| pital, and the prison. Milliners and dressinstead of one. Is it that they might by-and-by
makers rate next in number, and it appears that become better informed, and might then begin to act
1 in 544 finds her way to the workhouse; 1 in independently? Why in such a case they would be pretty much as competent to use their power with
1,684 to the hospital ; and 1 in 1,491 to prison, intelligence as the members of your present constituen
a rate that speaks higher for them as a class cies. We are told, however, that woman's mission'
than might have been expected. Washerwomen je a domestic one that her character and position de / rate higher in numbers, and cotton manunot admit of her taking a part in the decision of public facturers still higher; but the former very questions ; that politics are beyond her sphere." But | largely outnumber the latter in the statistics of here raises the question, Who shall say what her sphere the workhouse, the hospital, and prison. This is ? &c.
may be ascribed to constant occupation on the
one hand, and the uncertainty of it on the other; And the author refers to the conditions of for under the head of washerwomen would come women in various parts of the world, and of the the thriftless, broken-down, rapacious class local prejudices in favour of the continuance of known to every housekeeper as charwomen, that condition. That women, subject to the a card from one of whom has just been brought same laws, contributing in the same degree to to me, pitiable in its inclusiveness, and which the support of the revenue, privileged to their runs as follows : “ Dressmaking, plain needle“portion of parochial representations in the work, and charing done by Mrs. Smith, vestry,” and competent to give an opinion for 8, Porteous Road, Paddington Green. CHAIRS the fitness of a physician who may “save or CANED.” I give the card verbatim, for some sacrifice life on a large scale in the county hos- | one may require something done which Mrs. pital,” and who only a few years back were em- | Smith can do. But Porteous Road should powered to assist in the election of the sovereigns have been Proteous Road, to be a fit habitat for of India, who held their sittings in Leadenhall this general practitioner, who from dressmaking Street, should be excluded from the privilege and needlework is ready to undertake " the of having any voice in the legislature, is a meanest household chars," after having (we mystery and anomaly, which, for the sake of much that is evil in the condition of their * The Census was taken before the Lancashiro pun sex, we hope may ere long be reme- ' distress began.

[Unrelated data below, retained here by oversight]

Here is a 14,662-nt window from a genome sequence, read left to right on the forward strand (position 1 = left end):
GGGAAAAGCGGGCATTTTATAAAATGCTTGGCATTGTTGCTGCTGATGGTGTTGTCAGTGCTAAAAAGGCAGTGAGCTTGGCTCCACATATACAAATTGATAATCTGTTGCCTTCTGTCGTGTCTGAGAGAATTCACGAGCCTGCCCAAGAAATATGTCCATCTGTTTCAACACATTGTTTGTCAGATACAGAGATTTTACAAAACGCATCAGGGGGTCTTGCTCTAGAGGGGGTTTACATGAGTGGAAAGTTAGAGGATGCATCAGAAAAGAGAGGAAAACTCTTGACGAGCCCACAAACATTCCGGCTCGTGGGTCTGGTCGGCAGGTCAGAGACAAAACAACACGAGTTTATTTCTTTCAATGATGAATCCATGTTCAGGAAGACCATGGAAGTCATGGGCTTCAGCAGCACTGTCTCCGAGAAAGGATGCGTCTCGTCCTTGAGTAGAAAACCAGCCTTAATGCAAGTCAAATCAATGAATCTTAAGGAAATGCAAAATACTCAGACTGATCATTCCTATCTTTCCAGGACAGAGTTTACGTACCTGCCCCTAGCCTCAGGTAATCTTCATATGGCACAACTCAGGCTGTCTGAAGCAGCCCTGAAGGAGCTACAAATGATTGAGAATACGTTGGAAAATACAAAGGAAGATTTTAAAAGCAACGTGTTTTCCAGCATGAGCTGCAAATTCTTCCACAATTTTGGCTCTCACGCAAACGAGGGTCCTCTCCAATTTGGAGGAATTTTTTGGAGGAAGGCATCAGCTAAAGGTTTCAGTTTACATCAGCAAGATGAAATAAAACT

cannot help fearing) utterly failed in each. A It's only a tiny thing;
Myself to the world above; books, &c., conclude a very useful, though rather
And I know I am nearer Heaven each time heavy number of this quarterly.
I bow o'er the tiny glove. LITTLE WILLIE, AND OTHER POEMS ON CHILDREN. By Matthias Barr. (London: Many a bereaved and loving mother will emLongmans, Green, & Co.)— We have before now balm these little poems with tears; for they had the pleasure of drawing our reader's atten- embody thoughts for which grief-dumb lips had tion to the poems of this writer, some of which no expression, but which, nevertheless, are in former years have appeared in our pages. Nature's utterances, softened by time, and The author is emphatically a domestic poet-a sweetened by resignation, poet of the affections; his subjects are simple, homely ones, found at his own fireside, or that lie around him in rustic walks, or visit his The ODDFELLOws' QUARTERLY.-(Manmemory from the past. The present little work, chester.)-The current number of this magazine as its title sets forth, is specially filled with poems contains — besides special papers relating to on children-poems in which the tenderness and the order – several well-written articles by H. sufferings, the hopes and fears of paternity are Owgan, LL.D. ; a story by the gentleman who exquisitely mingled. Take for instance the writes under the name of B. Brierly-it sounds following:
very like a nom de plume; a tale without a title, by IT'S ONLY A LITTLE GLOVE. the author of “Scattered Seeds"; the Y. S. N. It's only a little glove,
of this magazine proceeds very nicely; and Mrs. So ragged and old and worn :
C. A. White leads us out “Upon the Downs You scarce would stop in your daily path